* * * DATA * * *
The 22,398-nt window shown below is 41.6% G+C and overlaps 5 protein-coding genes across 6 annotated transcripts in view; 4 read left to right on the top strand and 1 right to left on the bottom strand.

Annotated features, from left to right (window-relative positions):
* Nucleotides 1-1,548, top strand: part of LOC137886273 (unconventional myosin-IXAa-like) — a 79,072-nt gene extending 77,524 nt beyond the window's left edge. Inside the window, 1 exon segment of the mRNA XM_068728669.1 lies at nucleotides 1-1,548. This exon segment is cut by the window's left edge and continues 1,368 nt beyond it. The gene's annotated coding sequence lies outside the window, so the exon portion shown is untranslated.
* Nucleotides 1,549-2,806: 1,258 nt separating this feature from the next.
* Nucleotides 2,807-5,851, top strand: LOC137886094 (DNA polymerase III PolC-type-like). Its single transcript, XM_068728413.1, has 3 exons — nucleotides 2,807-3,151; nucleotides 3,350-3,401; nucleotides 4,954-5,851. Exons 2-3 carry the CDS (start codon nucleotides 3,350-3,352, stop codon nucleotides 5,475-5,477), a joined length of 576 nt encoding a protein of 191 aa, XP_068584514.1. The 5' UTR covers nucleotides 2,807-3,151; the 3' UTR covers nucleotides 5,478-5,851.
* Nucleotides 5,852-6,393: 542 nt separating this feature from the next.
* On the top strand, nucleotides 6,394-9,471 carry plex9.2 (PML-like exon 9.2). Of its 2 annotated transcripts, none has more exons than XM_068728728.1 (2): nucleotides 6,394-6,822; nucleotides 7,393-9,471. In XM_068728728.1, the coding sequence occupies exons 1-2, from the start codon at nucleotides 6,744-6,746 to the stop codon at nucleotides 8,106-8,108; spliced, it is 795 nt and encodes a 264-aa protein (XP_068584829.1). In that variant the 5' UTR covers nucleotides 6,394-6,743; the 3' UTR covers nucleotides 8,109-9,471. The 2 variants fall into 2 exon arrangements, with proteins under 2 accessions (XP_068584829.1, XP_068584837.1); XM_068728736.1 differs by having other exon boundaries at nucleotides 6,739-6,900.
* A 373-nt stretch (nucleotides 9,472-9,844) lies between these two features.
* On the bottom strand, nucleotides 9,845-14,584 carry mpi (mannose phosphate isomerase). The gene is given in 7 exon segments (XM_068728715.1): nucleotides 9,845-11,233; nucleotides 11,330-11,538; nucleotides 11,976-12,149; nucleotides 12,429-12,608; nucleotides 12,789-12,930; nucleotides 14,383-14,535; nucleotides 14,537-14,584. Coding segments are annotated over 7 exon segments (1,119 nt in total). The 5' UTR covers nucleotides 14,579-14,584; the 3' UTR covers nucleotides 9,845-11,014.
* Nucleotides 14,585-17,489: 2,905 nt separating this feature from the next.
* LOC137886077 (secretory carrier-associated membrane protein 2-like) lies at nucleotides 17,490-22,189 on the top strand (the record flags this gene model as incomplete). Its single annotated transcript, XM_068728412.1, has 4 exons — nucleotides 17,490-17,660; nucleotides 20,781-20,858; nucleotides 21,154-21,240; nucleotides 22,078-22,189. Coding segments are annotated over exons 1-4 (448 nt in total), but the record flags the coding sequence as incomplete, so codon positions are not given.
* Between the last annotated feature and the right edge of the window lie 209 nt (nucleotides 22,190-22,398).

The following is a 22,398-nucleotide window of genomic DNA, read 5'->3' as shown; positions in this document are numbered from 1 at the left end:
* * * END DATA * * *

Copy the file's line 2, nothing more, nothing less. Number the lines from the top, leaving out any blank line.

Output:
Annotated features, from left to right (window-relative positions):